This past weekend, a game was hosted by the Fond du Lac Band of Lake Superior in Cloquet, Minnesota. After the games, our hosts provided a feast and a give-away, but instead of the usual give-away protocol, this time one of our hosts, Roxanne DeLille, told us to pick a gift, keeping in mind that we too would gift that item to someone else after our meal. We were instructed to put our prayers and good intentions into that item and think about the person we would gift the item to. After we ate, we gifted the items to the people we chose, now filled with prayer and thoughtfulness. I noticed that many gifts kept circulating as people felt inspired to continue to recognize the value of the relatives and community that surrounded them. Roxanne then spoke about the practice of sending knowledge forward, as it was done for us. She explained the proof that this was done was in the very game we had just played. The knowledge of that game and the teachings that accompany it were sent forward to us. It was in the song she had just sung for us and the practice of the giveaway. Listening to her, I thought about how it related to our ancestors’ knowledge of the need to think and make decisions with at least seven generations in mind. It also made me think about their deep understanding of concepts such as Mitakuye Oyasin, the Lakota language used to express the understanding that we are all related. This concept recognizes that the health and well-being of one individual affects the health and well-being of an endless network of people and all life. The arts have the ability to influence thought, to broaden one’s consciousness, to sway public opinion, and promote critical thinking.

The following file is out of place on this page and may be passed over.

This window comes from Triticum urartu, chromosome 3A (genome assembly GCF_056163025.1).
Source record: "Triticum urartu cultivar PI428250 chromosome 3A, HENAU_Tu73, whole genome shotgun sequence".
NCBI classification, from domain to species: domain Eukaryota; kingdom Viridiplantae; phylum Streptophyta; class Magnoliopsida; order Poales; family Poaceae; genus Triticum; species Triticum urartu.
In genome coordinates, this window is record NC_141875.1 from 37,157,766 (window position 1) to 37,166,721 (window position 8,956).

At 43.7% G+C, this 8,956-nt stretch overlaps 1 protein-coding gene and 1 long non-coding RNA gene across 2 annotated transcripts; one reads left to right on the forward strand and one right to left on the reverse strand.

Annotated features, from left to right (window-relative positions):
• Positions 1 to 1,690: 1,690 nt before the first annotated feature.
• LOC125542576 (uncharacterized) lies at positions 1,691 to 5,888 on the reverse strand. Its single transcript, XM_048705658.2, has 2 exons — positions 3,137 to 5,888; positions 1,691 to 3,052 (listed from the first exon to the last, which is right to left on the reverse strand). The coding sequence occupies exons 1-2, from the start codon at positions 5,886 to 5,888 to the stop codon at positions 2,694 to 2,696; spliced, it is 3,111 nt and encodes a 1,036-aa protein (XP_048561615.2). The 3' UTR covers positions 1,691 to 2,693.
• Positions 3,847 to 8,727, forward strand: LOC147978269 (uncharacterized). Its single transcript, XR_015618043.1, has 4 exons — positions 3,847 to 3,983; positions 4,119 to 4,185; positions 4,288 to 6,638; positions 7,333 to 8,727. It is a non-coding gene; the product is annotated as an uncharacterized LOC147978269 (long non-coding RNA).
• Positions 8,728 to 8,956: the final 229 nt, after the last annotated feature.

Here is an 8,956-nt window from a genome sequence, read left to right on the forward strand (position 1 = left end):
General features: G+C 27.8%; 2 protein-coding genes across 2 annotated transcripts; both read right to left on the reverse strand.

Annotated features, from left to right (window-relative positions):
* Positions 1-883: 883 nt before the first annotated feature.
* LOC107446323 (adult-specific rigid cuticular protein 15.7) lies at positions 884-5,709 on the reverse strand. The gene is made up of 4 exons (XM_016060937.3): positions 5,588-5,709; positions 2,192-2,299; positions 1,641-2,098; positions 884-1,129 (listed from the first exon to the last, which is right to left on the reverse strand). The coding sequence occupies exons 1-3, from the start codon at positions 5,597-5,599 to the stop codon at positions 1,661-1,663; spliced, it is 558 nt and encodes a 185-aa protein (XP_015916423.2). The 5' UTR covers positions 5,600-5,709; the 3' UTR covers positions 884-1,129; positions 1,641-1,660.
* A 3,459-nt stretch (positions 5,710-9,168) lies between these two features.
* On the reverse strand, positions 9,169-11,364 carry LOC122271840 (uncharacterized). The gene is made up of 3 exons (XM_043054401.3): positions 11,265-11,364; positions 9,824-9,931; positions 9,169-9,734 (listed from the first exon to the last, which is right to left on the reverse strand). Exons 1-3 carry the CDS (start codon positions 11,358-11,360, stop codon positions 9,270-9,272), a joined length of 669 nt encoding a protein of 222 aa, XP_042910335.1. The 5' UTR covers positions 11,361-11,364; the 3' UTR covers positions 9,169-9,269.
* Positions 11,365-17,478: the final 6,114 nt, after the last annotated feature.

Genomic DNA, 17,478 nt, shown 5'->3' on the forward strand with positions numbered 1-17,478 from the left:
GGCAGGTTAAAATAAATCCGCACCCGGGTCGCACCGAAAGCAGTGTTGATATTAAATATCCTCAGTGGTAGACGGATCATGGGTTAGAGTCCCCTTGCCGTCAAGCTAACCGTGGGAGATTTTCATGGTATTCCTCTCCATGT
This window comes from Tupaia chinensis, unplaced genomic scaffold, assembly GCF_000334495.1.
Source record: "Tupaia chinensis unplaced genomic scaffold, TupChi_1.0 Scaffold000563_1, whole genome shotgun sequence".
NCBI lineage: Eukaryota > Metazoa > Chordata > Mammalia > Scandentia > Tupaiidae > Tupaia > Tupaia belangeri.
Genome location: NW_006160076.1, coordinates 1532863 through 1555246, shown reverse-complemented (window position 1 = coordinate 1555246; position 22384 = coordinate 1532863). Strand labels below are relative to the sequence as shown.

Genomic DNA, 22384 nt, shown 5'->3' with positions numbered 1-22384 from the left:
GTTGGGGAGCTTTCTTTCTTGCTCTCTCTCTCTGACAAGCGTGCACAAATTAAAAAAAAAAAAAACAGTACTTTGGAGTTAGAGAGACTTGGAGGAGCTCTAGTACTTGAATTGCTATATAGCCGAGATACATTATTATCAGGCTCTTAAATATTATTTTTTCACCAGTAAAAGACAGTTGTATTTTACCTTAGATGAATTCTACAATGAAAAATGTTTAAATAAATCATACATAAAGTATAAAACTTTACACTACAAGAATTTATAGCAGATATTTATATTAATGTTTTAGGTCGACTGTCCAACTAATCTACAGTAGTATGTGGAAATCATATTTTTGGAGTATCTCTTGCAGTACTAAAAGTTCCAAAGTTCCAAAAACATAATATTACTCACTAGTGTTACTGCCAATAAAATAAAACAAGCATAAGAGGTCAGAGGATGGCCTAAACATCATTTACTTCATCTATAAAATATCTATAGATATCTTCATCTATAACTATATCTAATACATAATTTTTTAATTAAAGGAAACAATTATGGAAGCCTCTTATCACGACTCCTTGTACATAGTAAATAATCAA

Our ancestral teachings provide us with a set of value systems that guide our lives. I strive to make my life choices guided by Lakota values. I, like many Native people, recognize there is no separation between art and life. Therefore, these same values guide my work.
So, I ask you all to consider, how are you incorporating your value systems into your work? Do you find yourself adhering to mainstream or western art values when you are writing? When you are painting? When you get ready for the day? When you address an audience, do you cater to those value systems, or do you uphold your own? Do you think about when it is ideal to strike a balance?
What teachings do we hold that we can let guide our work in a way that benefits the world at large? For me, the value of being a good relative is a compass. I think about how I want my work to operate in the world. What do I want it to do? What do I want it to do for Native audiences? What do I want it to do for non-Native audiences? What do I want it to do beyond my lifetime, as I send it forward?